What I’m about to regale to you is not practical. Not one bit. But ask the regulars who practice hot yoga beside me on a daily basis, and they’ll tell you that I’m the girl who shows up in a cashmere sweater layered over actual workout gear. I first introduced the additional layers into my repertoire to make sure I broke a sweat earlier on in the class (because who doesn’t feel incredible during a great sweat session?).
Over the years of practicing hot yoga, I’ve noticed that it takes me longer to work up a sweat, so while newbies might not need the cashmere to heat things up, it certainly makes things more efficient for me. And despite the fact that I’m willing to put one of my nicer fabrics through the ringer, I can assure you that I peel the clothing off my body (often with great reluctance) once I begin to drip. Say what you will about the fabric, it’s luxe, it’s soft, it’s oh-so cozy, but it’s not exactly a great sweat-wicking option.
Yoga instructor Steph Armijo explains the draw of heated exercise (yoga or not) saying, “your core temperature rises faster, so you break a sweat much more quickly. The internal heat, coupled with a consistent raised heart rate, will improve aerobic capacity more than you would in a room temperature class.” But, when asked about building somewhat of a tolerance for heat, she assured me that it wasn’t all in my head. “Your body is always working to be more efficient for you,” she explained. “I’ve seen that eventually over time, after practicing yoga in a hot room, your body adapts. Just as your body would adapt to the same workout routine, you become more efficient and expend less energy to do yoga in a heated room.”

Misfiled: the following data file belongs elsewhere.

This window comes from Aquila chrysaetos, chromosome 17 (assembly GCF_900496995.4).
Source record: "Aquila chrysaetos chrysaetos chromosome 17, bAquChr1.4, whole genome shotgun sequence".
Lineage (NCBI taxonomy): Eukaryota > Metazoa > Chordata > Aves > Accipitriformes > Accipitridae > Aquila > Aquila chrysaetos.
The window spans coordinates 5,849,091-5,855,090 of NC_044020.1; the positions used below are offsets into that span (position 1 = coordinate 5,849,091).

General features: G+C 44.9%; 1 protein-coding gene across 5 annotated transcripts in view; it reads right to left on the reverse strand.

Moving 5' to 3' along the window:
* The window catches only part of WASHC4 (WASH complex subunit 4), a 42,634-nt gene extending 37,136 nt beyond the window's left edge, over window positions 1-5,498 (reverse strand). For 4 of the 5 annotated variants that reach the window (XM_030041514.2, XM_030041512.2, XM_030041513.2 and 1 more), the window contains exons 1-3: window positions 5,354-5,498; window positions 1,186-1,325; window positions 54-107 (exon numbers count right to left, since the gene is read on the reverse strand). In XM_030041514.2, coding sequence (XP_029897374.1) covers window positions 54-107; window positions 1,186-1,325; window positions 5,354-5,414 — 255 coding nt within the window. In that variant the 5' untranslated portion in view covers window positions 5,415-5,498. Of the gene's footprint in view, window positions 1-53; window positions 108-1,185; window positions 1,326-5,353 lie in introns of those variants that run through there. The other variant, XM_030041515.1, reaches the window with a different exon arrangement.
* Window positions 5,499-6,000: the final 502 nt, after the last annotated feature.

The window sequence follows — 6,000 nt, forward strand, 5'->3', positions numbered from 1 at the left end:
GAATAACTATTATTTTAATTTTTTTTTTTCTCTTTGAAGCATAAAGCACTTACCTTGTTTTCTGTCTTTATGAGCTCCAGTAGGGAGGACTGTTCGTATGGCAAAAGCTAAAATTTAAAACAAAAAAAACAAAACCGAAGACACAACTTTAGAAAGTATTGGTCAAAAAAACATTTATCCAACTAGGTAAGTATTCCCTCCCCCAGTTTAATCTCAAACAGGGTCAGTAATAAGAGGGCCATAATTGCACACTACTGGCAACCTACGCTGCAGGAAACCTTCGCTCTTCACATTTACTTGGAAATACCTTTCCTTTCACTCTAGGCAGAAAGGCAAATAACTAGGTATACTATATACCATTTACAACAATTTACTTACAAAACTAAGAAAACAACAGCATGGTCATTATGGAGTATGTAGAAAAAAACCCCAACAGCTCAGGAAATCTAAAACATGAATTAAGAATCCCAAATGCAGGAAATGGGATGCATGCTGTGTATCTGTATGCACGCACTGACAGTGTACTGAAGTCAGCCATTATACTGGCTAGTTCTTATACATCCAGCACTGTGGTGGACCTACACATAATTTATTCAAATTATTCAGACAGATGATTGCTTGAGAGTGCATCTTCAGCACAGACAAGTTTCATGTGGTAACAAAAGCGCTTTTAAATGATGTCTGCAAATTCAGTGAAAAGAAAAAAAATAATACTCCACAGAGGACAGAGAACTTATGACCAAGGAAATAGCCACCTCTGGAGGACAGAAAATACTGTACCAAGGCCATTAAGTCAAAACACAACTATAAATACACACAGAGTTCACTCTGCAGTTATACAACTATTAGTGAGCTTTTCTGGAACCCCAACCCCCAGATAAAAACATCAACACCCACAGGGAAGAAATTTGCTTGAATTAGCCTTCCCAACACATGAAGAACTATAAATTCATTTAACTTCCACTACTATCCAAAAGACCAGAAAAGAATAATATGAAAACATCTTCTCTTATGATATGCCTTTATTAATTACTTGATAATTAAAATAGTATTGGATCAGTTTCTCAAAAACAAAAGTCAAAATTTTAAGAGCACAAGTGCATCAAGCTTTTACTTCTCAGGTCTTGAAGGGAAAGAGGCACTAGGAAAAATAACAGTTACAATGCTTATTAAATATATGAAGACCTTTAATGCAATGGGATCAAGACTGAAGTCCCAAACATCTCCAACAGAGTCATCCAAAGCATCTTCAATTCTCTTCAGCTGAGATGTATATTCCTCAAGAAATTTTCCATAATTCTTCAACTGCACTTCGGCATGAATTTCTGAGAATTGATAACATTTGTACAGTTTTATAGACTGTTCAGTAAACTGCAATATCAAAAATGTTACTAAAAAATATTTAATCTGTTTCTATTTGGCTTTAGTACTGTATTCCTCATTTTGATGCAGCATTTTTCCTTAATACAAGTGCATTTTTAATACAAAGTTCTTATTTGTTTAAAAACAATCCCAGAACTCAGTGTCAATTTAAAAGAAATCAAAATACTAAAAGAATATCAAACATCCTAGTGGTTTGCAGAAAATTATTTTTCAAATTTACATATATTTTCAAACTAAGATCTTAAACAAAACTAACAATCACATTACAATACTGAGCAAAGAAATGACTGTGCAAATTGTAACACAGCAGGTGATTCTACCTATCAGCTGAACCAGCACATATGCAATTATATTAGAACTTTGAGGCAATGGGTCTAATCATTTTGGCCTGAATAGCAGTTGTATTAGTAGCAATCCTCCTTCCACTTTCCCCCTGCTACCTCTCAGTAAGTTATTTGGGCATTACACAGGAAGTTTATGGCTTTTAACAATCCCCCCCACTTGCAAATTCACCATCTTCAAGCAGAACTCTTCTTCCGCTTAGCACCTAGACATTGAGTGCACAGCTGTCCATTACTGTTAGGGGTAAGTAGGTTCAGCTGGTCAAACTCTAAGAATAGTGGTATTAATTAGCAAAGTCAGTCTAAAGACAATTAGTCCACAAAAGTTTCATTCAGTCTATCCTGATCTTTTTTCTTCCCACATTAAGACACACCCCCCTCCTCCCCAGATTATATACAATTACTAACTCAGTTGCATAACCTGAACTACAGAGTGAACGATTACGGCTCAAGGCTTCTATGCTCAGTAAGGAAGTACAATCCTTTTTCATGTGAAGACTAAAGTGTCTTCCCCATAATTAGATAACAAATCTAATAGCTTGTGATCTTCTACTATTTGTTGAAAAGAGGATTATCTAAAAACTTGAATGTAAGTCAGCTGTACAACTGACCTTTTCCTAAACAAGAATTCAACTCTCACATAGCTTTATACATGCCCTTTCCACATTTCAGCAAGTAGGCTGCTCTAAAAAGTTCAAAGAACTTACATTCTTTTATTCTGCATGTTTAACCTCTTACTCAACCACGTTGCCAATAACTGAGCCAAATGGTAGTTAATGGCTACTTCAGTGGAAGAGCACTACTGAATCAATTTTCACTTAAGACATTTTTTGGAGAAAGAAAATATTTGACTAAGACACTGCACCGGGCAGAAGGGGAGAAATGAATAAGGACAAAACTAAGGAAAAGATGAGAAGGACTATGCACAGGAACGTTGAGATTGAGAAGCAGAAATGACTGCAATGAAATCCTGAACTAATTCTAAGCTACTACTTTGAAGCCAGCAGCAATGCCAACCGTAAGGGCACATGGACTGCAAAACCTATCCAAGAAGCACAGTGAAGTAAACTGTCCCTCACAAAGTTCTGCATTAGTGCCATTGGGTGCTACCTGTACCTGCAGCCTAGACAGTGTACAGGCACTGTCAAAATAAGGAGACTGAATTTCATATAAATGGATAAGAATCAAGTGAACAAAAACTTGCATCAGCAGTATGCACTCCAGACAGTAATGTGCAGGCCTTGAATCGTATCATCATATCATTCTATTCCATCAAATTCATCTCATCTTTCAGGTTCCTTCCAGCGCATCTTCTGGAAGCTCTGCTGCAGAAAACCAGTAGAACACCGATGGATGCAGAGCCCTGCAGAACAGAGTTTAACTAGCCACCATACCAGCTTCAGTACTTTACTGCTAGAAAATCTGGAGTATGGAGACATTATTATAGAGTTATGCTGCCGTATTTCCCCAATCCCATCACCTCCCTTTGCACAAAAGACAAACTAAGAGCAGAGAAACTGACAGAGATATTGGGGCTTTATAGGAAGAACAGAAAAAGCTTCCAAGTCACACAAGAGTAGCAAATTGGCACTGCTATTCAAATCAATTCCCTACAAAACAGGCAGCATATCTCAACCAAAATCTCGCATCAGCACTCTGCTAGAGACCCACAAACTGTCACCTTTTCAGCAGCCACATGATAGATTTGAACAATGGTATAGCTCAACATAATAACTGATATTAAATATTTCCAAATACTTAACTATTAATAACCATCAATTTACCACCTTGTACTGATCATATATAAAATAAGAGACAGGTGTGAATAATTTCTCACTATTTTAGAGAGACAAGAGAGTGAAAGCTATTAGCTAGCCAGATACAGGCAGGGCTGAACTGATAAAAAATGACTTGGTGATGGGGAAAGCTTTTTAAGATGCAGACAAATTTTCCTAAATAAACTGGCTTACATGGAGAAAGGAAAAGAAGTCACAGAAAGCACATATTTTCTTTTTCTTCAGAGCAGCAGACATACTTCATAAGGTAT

As it turns out, my layering is not actually as out-there as it might sound (or look!), as Steph explains, “The minute you step into a heated class, your body starts to work to cool you down, which is why you start to sweat,” adding, “For those with experience in a heated room (again, this is not for everyone) keeping layers on can help keep your core temperature higher than it would be if you were actively trying to cool down.”
All of that said, there are certainly people for whom a heated class is not in the cards, as she cautions, “Heated workouts are not for everyone and there are serious contraindications for certain populations. If you feel dizzy or lightheaded in class, never ever push through that. Take a break on your mat and hydrate if possible.”
The moral of the story? I might not exactly start wearing that garbage bag-looking sweat-suit to my heated studio classes, but at least I can now rest happy that my yoga high with cashmere layers is more than just a placebo effect.
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